ISPA’s Top Three Cybersecurity Takeaways for the Holiday SeasonPublished on: 2021-12-02
South Africa’s Internet Service Providers’ Association (ISPA) highlights three cybersecurity considerations as the annual holiday season approaches.
The first concerns the need for citizens to report cybercrime as they would any other crime.
When reporting a cybercrime at a local South African Police Service (SAPS) station, it is imperative that the complainant requests that it be forwarded to the police’s Cybercrime Division. Furthermore, be sure to alert the South African Cyber Security Hub, SA’s de facto national computer security incident response team. See: https://www.cybersecurityhub.gov.za/contact-us/contact-details
Secondly, recent events involving the Department of Justice and Transnet have revealed that cybercriminals are scaling up their ransomware attacks, in particular. Ransomware is malware that infects a target and threatens to either publish a victim’s personal data or block access until a ransom is paid. Fortunately, consumers can speak to their Internet Service Provider (ISP) about Sender Policy Framework (SPF), Domain-based Message Authentication, Reporting and Conformance (DMARC), and DomainKeys Identified Mail (DKIM) that help prevent attackers from sending messages that look like they come from you and eventually lead to ransomware attacks.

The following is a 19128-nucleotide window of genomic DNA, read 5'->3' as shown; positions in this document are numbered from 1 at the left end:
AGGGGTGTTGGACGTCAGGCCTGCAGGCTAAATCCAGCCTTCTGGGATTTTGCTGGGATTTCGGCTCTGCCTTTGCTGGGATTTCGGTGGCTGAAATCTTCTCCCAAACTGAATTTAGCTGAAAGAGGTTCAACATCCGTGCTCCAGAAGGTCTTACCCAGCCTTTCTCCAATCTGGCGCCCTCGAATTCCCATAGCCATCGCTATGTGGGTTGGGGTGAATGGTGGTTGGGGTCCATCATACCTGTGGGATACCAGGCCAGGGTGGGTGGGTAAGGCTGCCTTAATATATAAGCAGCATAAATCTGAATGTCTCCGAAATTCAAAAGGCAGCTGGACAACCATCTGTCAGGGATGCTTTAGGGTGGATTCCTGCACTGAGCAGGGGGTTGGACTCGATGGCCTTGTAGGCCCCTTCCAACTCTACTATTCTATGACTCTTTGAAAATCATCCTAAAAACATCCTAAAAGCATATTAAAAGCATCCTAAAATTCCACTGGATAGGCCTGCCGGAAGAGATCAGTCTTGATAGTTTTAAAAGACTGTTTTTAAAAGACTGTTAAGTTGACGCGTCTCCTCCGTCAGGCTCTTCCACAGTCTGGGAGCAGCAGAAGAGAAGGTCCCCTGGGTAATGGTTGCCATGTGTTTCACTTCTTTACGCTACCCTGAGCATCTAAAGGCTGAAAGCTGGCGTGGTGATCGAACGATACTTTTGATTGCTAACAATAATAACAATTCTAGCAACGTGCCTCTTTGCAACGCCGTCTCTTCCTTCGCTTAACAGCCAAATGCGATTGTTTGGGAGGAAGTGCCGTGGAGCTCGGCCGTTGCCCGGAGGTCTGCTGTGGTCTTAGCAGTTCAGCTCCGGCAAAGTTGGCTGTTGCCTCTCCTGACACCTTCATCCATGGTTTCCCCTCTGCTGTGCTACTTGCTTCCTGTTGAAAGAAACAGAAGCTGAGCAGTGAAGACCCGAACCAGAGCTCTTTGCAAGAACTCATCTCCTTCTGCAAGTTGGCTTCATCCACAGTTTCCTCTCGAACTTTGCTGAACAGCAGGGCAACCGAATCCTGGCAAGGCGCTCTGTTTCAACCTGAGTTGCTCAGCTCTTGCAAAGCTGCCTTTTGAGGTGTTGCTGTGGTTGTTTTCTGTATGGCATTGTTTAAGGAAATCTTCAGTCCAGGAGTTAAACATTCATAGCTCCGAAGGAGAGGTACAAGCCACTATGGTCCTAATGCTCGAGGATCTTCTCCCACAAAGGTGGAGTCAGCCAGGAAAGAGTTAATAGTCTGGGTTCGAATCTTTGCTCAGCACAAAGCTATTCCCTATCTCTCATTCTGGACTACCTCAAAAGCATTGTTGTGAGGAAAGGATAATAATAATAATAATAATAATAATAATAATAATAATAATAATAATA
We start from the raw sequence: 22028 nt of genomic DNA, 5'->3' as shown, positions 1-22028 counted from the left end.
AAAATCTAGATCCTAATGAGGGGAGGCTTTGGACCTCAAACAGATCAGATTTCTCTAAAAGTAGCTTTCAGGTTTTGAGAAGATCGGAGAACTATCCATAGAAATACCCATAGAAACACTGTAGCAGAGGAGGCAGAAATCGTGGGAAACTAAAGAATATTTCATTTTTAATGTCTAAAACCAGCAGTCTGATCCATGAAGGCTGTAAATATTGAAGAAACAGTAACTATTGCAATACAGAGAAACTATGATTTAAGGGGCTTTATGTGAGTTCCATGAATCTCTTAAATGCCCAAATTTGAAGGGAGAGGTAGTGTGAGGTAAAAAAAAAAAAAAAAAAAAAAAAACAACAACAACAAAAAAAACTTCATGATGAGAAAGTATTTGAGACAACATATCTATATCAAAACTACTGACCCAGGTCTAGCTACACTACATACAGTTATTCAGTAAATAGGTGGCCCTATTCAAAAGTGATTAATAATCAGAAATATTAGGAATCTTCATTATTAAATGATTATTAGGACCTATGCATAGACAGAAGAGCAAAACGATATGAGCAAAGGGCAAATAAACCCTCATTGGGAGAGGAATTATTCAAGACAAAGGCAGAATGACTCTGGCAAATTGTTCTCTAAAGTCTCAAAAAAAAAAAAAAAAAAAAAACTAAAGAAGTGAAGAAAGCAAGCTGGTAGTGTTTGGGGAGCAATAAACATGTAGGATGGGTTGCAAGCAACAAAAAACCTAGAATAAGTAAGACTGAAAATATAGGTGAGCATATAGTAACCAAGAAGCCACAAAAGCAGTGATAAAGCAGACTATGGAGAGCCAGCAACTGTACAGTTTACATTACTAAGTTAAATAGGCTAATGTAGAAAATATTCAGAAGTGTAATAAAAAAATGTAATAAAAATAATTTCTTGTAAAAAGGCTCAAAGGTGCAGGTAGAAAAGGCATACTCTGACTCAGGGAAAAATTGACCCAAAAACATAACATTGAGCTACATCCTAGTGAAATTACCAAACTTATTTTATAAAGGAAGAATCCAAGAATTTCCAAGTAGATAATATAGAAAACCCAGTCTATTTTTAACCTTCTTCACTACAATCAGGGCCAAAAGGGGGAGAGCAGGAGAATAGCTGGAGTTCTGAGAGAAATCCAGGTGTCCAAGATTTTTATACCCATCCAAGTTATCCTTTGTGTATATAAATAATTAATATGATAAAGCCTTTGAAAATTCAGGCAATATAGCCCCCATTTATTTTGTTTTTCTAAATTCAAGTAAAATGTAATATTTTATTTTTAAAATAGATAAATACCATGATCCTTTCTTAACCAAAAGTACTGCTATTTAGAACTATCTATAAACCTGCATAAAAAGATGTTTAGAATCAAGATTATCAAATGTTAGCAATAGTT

Finally, the third cybersecurity consideration is simple: Don’t believe everything you see online. Staying safe in cyberspace is mostly about exercising common sense and taking everything you read, see and hear with a pinch of salt. The world’s full of unsavory characters and the virtual world’s their cover.
ISPA is a non-profit industry body representing the majority of South Africa’s ISPs who connect the country’s Internet users to the worldwide web. ISPA’s contribution towards boosting cybersecurity awareness amongst South Africa’s Internet consumers has focused on its its involvement in the National Cybersecurity Hub and recent Online Safety Project that helped raise awareness of potential threats to children and adults.
ISPA also maintains a Cyber Safety Resources page to help consumers see through the cyber subterfuge. Cybersecurity is a shared responsibility so please visit https://ispa.org.za/safety/ for further information regarding defenses against ransomware, how to deal with web-related scams, working securely from home and how to protect your children and teens on the Internet today.
For further information, please contact the ISPA secretariat on the Contact ISPA page.